New Exhibitions, New Experiences
Hello everyone! My name is Andrew Ochsner and I’m the fall intern in the Gibbes Collections department. I thought I’d take advantage of the blog to share a little bit about my experiences here at the museum. As a recent Art History graduate from the College of Charleston with a strong interest in the Museum field, I was drawn to the Gibbes as way to gain valuable experience for the future. Working with the Collections department staff I’ve been learning about the fascinating behind-the-scenes efforts required to manage, maintain, and exhibit a fine art collection. Thus far I’ve assisted with everything from cataloguing objects into our Past Perfect virtual database, to meticulously packing up art works for storage and shipment.
One of the initial projects I had the pleasure to work on was the gallery preparation for the two wonderful exhibits that opened on September 3—Face Lift: The Power of Portraits, and Stacy Lynn Waddell: The Evidence of Things Unseen. I must say I was truly amazed by the extent of planning and physical labor that went into readying the museum space for opening night! It took nearly two weeks of transition time in the Main and Rotunda galleries for the previous exhibits, Modern Masters from the Ferguson Collection and JoAnn Verburg: Interruptions to be taken down, and the new exhibits to be installed and ready for show. Not yet a seasoned gallery-prep pro like Director of Collections Administration, Zinnia Willits, and Operations Director and Preparator, Greg Jenkins, I helped out anywhere my common sense could come in handy. This included tasks such as adhering the large vinyl title lettering to the gallery walls, which I quickly learned can be a rather tricky (and at times sticky) affair.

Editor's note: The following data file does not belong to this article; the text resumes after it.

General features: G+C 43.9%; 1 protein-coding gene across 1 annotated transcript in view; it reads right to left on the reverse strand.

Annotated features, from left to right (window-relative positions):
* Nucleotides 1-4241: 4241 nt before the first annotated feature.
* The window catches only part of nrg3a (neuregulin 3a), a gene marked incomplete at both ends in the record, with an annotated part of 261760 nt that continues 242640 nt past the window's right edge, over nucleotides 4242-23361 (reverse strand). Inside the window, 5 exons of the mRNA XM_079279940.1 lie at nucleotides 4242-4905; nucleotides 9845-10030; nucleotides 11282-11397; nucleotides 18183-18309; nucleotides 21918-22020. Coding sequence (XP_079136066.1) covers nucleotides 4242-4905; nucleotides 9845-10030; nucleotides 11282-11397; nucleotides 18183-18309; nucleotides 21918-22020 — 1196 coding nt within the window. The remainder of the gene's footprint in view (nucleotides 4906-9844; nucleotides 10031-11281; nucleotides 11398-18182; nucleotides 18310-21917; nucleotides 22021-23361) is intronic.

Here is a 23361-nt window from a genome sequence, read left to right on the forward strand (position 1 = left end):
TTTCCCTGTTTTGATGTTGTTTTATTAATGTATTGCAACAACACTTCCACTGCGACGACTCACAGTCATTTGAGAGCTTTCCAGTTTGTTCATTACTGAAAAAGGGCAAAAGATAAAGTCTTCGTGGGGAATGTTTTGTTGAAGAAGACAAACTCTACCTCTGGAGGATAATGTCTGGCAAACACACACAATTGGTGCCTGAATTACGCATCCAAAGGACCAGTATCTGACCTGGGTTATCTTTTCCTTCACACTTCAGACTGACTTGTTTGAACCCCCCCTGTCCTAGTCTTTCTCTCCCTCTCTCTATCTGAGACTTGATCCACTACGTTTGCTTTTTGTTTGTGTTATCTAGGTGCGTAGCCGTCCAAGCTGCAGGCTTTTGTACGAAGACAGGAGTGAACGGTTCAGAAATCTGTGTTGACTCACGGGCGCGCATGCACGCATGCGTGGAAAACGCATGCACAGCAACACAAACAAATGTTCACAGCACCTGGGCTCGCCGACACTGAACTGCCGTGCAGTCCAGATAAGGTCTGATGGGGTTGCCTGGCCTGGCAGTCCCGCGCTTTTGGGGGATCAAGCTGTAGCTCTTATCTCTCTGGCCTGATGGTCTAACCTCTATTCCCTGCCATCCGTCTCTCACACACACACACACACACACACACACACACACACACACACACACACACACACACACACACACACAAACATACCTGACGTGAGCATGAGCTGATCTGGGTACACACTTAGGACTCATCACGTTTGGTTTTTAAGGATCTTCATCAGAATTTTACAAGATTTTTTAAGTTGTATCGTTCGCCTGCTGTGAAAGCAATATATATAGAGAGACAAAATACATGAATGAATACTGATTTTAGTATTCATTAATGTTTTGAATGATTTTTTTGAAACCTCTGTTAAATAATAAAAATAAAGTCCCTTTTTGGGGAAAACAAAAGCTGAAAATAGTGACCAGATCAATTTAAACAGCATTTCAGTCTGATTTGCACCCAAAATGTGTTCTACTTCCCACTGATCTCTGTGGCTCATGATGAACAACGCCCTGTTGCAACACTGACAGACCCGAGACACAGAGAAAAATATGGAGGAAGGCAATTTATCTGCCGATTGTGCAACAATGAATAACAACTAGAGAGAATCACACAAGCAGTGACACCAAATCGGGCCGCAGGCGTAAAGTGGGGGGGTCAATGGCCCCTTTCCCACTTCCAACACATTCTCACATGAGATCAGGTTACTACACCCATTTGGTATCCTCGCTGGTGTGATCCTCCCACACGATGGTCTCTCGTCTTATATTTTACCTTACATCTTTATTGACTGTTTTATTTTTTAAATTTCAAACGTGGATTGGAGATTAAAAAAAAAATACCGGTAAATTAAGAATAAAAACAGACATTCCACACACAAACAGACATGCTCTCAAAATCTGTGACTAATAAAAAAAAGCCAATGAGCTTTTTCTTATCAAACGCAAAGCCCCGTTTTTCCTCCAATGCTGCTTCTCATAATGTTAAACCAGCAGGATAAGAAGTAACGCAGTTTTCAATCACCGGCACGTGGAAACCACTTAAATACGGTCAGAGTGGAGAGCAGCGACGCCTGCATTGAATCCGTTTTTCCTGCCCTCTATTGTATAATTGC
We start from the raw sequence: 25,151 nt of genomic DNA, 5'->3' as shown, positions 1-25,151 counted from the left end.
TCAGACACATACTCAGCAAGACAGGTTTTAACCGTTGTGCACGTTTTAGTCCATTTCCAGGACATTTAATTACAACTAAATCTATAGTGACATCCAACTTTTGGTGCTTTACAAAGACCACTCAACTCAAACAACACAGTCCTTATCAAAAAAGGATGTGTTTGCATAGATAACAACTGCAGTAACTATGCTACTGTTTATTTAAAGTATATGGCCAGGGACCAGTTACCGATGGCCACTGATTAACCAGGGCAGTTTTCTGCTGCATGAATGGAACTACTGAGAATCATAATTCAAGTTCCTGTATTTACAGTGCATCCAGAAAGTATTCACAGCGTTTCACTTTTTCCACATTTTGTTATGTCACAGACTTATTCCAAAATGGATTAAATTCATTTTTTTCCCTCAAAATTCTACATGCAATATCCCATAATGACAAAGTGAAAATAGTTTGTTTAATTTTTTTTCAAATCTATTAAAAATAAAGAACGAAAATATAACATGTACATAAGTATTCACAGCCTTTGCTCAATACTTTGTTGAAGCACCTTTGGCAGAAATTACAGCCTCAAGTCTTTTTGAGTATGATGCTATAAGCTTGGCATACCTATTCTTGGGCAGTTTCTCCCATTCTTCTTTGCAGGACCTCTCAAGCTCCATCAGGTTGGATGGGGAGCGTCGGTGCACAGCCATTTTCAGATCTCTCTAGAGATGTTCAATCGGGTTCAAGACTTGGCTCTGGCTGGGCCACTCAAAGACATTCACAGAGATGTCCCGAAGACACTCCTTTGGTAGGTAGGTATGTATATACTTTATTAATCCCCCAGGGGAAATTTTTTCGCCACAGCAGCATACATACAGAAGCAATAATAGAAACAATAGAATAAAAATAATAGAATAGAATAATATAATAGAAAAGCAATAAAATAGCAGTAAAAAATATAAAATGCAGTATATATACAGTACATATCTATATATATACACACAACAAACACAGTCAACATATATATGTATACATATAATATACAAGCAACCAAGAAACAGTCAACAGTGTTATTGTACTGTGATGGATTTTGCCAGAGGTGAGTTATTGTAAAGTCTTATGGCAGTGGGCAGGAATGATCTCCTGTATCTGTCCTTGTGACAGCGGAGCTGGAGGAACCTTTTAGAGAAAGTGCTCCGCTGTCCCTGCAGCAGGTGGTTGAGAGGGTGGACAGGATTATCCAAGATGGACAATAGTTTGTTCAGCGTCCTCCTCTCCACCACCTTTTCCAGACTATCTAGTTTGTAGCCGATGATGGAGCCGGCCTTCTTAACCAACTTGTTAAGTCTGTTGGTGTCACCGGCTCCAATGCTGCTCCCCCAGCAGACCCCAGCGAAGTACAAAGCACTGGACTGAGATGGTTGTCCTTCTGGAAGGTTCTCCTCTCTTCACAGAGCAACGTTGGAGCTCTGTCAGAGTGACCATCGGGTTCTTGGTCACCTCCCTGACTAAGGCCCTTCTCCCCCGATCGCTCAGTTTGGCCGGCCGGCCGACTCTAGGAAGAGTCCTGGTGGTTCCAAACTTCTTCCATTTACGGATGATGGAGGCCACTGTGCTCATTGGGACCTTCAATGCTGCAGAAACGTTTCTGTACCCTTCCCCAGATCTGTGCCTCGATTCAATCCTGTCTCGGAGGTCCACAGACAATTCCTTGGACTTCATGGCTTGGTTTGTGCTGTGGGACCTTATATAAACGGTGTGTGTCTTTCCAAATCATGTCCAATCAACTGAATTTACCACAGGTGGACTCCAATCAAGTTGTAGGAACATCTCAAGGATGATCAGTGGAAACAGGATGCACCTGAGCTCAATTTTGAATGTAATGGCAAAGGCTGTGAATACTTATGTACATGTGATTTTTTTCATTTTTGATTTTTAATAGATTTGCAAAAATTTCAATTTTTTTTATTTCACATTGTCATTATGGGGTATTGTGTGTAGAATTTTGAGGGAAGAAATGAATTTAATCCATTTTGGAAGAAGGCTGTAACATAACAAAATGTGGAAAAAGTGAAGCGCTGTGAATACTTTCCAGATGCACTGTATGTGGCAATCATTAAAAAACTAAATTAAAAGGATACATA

Other jobs included cutting the individual squares of Velcro that were used to hang all sixty pieces of paper that comprise Stacy Lynn Waddell’s striking large-scale work, Manifest (2010).
One of the last duties I helped with is called staging, which involves the organizing and placing of the art and title cards in their designated locations within the galleries. This literal “staging” makes things much easier for Greg when it finally comes time to hang the art on the wall. On opening night it was very gratifying to see all the hard work that the Gibbes staff (including myself) put into beautifying the gallery space for the exhibits! Preparing for new exhibitions is only a small fraction of what being collections intern here at the Gibbes entails. I’ve learned a great deal since beginning my internship here in August, and continue to do so every time I come into the museum. Well, I’m off to photograph some beautiful silver pieces for our digital catalogue!
—Andrew Ochsner, fall intern, Collections Department, Gibbes Museum of Art